Fragments of Time (February 2008)
”A stubbornly persistent illusion“ said Albert Einstein.
Starting from the irreversible past touching the evanescent present towards the unknown future, time flows resistless. Sometimes insufferably slow and yet fast that we barely cannot keep up with it. Boredom evokes in us the feeling of everlasting stagnation, again stress turns our perception of time into an experience of infinite speed. In our memory however it is in reverse: moments of boredom are shrinking into non-existence whereas active periods appear as expanded lifetime. Time seems to be everywhere but yet cannot be grasped.
The perception of time depends on the change of things which surround us. Everything that surrounds us seems to have its own property of time with its own isolated duration, rhythm and intensity. Taking this into account one might say that there is not only one big universal Time but many isolated fragments of Time simultaneously running next to each other: fragments of times, events and processes which run in parallel and together build a coherent network that we perceive in an emergent experience.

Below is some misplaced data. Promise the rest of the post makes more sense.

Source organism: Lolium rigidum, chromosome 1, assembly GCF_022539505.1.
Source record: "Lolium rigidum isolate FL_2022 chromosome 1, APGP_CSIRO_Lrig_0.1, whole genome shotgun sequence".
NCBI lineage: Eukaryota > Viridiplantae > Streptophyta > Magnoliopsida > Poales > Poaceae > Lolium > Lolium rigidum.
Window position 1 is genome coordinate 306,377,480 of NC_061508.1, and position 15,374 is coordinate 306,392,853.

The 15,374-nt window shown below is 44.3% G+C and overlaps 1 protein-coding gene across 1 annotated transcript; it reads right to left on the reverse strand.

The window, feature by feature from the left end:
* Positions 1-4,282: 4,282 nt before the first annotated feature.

Some changes in things are more noticeable than others. Bruno Latour uses the notion of mediators and intermediaries to describe and differentiate between two opposite experiences, being either eventful or not. In the article "Trains of thought" Latour distinguishes between "mediators" and "intermediaries" by describing mediators as interruptive elements in one's "uneventful" journey through space and time, and intermediaries as support elements providing this continuous, smooth and "uneventful" temporal over spatial perception. The ratio between mediators and intermediaries results in a measureable temporal experience.
Considering the idea of measuring Time through the alignment of "intermediaries" and "mediators" - the fragments of time, events and processes which are materialized in obstacles, which Latour calls "other entities" - it brings a shift from numbers into something more meaningful. Carrying over this concept from Anthropology it provides the baseline for my Experience Design practice to motivate and control perceptive durations, rhythms and intensities of passing and static time from a single process into atmospherical experiences.